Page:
You might be wondering what a young woman in her twenties is doing blogging about the perimenopause and menopause. I’ll tell you that this is something I didn’t think I’d be talking about either, at least not until my forties.
I was inspired by a recent podcast I listened to between fitness phenomenon James Smith and Dr Louise Newson, a specialist in this area where she runs her own clinic.
I am not going through it currently, but there will be a time when I will. I want to understand and be prepared for when that happens, as well as get an idea of what other women may be going through now and how we can adjust our mindsets to help and tackle the stigma around talking about the menopause.
I like learning, especially about women’s health – I am a woman!
After reading Dr Newson’s book, Preparing for the Perimenopause and Menopause, this is something I for sure want to talk about by sharing what I have learned and how we can help. It is very interesting and breaks taboos and common misconceptions.
Let’s address the four main stages of menopause:
- Pre-menopause – the time in your life before any menopausal symptoms occur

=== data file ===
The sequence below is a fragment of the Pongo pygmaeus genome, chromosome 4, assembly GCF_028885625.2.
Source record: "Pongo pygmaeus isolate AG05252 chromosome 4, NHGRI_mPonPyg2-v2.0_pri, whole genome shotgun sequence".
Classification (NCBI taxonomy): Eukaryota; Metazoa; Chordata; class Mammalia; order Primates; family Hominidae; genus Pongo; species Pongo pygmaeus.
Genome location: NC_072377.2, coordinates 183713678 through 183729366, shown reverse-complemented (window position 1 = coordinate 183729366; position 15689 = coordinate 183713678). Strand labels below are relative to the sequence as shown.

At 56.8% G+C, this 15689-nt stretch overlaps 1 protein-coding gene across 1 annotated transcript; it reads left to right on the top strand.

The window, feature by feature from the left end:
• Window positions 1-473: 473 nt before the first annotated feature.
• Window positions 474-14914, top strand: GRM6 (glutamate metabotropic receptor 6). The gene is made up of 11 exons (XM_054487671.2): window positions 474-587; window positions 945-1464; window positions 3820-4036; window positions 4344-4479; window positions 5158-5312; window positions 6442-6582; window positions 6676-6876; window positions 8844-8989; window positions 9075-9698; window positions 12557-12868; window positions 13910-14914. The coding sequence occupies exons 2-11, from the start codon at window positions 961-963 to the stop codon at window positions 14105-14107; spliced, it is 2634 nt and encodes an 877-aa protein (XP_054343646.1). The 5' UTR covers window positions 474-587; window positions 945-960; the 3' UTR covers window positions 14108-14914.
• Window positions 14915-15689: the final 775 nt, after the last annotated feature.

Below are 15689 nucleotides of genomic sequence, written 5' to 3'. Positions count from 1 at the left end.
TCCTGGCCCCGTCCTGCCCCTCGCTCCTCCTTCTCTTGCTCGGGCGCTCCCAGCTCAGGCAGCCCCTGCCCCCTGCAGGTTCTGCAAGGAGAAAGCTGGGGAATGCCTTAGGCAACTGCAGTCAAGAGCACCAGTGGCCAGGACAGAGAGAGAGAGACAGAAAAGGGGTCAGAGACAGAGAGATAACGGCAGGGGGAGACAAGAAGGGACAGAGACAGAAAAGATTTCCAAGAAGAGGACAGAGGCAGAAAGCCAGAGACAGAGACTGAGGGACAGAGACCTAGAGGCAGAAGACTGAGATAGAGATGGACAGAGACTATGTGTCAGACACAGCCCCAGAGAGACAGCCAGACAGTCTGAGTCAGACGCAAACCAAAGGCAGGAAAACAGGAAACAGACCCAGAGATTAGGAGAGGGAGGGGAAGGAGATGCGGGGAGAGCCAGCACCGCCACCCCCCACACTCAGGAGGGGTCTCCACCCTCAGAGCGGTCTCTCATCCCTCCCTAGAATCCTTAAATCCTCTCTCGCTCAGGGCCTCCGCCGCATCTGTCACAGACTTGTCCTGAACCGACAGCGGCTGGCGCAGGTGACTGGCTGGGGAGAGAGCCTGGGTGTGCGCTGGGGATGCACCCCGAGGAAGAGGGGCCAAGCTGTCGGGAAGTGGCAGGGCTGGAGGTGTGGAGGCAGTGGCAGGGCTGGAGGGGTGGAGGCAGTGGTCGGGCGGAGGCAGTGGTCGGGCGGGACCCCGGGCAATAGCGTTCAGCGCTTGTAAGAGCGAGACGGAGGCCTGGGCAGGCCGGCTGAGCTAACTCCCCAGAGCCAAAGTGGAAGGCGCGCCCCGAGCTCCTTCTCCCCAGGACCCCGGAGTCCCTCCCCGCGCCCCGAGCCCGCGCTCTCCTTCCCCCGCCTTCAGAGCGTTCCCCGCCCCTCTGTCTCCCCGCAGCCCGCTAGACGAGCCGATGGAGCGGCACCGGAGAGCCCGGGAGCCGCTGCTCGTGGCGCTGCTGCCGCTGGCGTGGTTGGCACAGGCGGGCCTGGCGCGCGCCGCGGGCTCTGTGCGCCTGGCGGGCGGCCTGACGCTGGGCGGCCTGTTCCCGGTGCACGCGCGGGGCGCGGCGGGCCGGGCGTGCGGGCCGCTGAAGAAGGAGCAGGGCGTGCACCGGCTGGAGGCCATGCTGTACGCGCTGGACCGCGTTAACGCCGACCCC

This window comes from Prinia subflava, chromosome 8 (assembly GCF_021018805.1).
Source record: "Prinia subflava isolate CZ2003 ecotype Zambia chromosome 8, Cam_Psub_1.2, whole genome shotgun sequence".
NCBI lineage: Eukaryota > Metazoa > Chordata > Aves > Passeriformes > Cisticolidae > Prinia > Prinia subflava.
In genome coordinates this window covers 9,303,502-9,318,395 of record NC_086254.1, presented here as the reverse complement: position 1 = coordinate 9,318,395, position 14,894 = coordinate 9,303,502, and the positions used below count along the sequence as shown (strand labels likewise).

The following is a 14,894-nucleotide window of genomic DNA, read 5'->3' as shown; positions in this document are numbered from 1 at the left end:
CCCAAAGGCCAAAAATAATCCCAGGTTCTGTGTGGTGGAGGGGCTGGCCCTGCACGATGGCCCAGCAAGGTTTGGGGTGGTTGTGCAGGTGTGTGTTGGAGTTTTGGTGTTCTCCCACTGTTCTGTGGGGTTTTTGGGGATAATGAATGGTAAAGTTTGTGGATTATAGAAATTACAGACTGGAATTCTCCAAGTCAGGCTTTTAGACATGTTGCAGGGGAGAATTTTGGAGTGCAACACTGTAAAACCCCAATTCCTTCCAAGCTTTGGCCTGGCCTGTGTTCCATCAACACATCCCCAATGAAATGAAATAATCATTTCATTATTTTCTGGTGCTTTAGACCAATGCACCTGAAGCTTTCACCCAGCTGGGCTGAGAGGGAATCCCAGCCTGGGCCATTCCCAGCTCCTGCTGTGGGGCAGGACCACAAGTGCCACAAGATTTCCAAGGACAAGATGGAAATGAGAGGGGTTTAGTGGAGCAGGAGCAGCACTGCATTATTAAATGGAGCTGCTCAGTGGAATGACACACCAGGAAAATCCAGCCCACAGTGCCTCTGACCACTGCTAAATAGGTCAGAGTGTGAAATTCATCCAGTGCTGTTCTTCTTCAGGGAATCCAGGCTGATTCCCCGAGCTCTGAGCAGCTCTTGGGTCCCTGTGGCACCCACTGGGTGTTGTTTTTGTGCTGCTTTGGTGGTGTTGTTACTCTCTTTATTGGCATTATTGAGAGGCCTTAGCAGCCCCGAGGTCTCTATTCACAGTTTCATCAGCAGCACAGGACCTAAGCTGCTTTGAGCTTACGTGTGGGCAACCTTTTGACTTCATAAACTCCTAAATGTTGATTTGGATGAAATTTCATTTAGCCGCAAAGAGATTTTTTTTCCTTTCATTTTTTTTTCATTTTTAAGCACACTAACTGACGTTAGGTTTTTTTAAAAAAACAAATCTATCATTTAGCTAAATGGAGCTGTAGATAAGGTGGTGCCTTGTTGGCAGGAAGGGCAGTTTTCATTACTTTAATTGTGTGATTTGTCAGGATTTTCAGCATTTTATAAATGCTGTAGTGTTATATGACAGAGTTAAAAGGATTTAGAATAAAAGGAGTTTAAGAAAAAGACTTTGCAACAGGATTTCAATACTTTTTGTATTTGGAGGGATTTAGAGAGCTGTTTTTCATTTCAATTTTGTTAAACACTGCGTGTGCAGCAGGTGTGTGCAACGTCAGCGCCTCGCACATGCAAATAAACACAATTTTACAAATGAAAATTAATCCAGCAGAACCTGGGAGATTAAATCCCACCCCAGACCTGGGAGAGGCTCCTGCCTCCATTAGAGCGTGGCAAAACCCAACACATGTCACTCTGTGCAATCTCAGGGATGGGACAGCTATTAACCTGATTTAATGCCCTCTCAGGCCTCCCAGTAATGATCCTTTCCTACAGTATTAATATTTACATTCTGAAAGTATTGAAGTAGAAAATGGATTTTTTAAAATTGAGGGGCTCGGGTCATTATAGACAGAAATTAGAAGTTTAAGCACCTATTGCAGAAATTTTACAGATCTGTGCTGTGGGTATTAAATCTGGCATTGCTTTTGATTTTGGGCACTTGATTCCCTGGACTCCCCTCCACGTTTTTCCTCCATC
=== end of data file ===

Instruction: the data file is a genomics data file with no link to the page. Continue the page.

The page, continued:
- Perimenopause – when you experience menopausal symptoms due to hormone changes but still have your periods, which are changing in nature or frequency
- Menopause – when you do not have a period for 12 consecutive months
- Post-menopause – the time in your life after you have not had a period for 12 consecutive months
Firstly – hot flushes. The most common, if not only symptom spoken about regarding the menopause.
Whilst this isn’t completely false, it isn’t that true. It goes beyond just uncomfortable hot flushes and into more dangerous territory for some women, where they can experience mood swings, vaginal dryness and even suicidal thoughts. Some women can feel disheartened, miserable, and fatigued amongst many other symptoms.
Women go through a lot, right?!
I found it astounding that some doctors don’t even realise their patients are going through the menopause until many appointments later, and by then they are in great discomfort. Dr Newson addresses how she prescribes HRT (Hormone Replacement Therapy) to her patients who then reveal how their lives are transformed for the better within a few weeks. They feel so much better, rejuvenated and motivated in life. HRT has a bad rap where there is a lot of misinformation spread, yet the science is there to show it is safe to use.
Whilst the latter half of the book did not really interest me (i.e. exercises I already knew, and eating well), I tried to read through the main points including the importance of sleep and exercise, not just through the menopause but when ageing.
I liked the anecdotes from her past patients throughout the book, addressing the physical and mental impact going through the perimenopause and menopause has had on them.
A quick read and good book packed with facts and helpful points on how to deal with the menopause.
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